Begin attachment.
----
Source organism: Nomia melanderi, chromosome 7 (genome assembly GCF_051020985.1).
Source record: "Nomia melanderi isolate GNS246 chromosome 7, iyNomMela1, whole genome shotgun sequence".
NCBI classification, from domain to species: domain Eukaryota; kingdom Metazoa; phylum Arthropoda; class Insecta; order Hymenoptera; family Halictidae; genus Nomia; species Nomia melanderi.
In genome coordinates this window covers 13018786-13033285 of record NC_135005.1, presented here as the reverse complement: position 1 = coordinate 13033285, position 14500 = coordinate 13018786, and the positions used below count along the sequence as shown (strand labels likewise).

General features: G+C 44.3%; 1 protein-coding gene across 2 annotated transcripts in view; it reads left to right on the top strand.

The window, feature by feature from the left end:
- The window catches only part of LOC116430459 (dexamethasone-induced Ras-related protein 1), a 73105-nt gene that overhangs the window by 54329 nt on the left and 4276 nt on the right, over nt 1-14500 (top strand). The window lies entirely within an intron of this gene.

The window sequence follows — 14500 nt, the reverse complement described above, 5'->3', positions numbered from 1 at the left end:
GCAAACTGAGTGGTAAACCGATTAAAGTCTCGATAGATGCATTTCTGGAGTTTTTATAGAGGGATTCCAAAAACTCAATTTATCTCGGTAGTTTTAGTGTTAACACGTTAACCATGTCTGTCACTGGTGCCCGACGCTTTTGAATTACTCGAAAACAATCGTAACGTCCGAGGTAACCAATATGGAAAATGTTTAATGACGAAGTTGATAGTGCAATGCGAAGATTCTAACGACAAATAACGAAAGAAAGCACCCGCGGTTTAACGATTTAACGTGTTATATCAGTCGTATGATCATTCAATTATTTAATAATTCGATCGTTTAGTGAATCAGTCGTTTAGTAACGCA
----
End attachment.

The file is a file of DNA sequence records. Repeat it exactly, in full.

Source organism: Nomia melanderi, chromosome 7 (genome assembly GCF_051020985.1).
Source record: "Nomia melanderi isolate GNS246 chromosome 7, iyNomMela1, whole genome shotgun sequence".
NCBI classification, from domain to species: domain Eukaryota; kingdom Metazoa; phylum Arthropoda; class Insecta; order Hymenoptera; family Halictidae; genus Nomia; species Nomia melanderi.
In genome coordinates this window covers 13018786-13033285 of record NC_135005.1, presented here as the reverse complement: position 1 = coordinate 13033285, position 14500 = coordinate 13018786, and the positions used below count along the sequence as shown (strand labels likewise).

General features: G+C 44.3%; 1 protein-coding gene across 2 annotated transcripts in view; it reads left to right on the top strand.

The window, feature by feature from the left end:
- The window catches only part of LOC116430459 (dexamethasone-induced Ras-related protein 1), a 73105-nt gene that overhangs the window by 54329 nt on the left and 4276 nt on the right, over nt 1-14500 (top strand). The window lies entirely within an intron of this gene.

The window sequence follows — 14500 nt, the reverse complement described above, 5'->3', positions numbered from 1 at the left end:
GCAAACTGAGTGGTAAACCGATTAAAGTCTCGATAGATGCATTTCTGGAGTTTTTATAGAGGGATTCCAAAAACTCAATTTATCTCGGTAGTTTTAGTGTTAACACGTTAACCATGTCTGTCACTGGTGCCCGACGCTTTTGAATTACTCGAAAACAATCGTAACGTCCGAGGTAACCAATATGGAAAATGTTTAATGACGAAGTTGATAGTGCAATGCGAAGATTCTAACGACAAATAACGAAAGAAAGCACCCGCGGTTTAACGATTTAACGTGTTATATCAGTCGTATGATCATTCAATTATTTAATAATTCGATCGTTTAGTGAATCAGTCGTTTAGTAACGCA